For clarity of illustration in the drawing, the marks are shown spaced apart and in straight lines but it should be understood that the marks can also be superimposed upon one another to completely cover the answer portion and thereby more effectively conceal an answer 17 which is underneath the camouflaging design. Additionally, the marks can be inverted or reversed or positioned longitudinally or diagonally on the answer portion of the surface, the main purpose being to conceal the answer 17. To complete the surface, numbers, indicated at 18, index the questions, and dark lines 19 running laterally across the surface of the page divide and separate the questions.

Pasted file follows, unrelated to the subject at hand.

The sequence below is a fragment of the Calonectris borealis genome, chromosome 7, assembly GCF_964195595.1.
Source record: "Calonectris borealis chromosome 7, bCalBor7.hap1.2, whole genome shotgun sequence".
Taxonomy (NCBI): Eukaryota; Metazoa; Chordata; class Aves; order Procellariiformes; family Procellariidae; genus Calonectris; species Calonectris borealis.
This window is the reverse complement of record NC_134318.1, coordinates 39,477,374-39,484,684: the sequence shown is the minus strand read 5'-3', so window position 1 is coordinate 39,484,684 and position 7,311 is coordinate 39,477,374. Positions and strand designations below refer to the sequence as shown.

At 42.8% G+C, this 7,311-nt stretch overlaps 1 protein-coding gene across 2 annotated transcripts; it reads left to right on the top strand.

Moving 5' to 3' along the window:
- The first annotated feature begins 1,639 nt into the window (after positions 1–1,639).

A slider generally shown at 20 in FIGURE 2 having a transparent portion 21 and a dark portion 22 is preferably used for differentiating between the camouflaging design and the answer so as to allow easy reading of the answer. The answer is almost completely obliterated and camouflaged by the scrambled letters 16 except when the transparent portion of the colored slider is positioned over the camouflaging design portion as shown in FIG- URE 4. As this time the answer is made to stand out pronouncedly. It is preferable to have the scrambled letters in a bright color, such as red, orange or the like, and the answer in a grey or neutral color with the transparent portion 21 of the slider of such a color that it blots out the color of the scrambled letters and thereby allows easy reading of the answer. In practice it has been found that the combination of red scrambled letters, a red transparent slider, and a grey answer have worked out very satisfactorily. The dark portion 22 of the slider can be used to cover up the camouflaging design portion associated with the question being read so that the student while reading the question will not be tempted to look over and try to find the answer to the question. Thus, it is readily apparent that the camouflaging marks effectively conceal all the answers and the colored slider can be used to alternately completely cover up an answer or reveal an answer.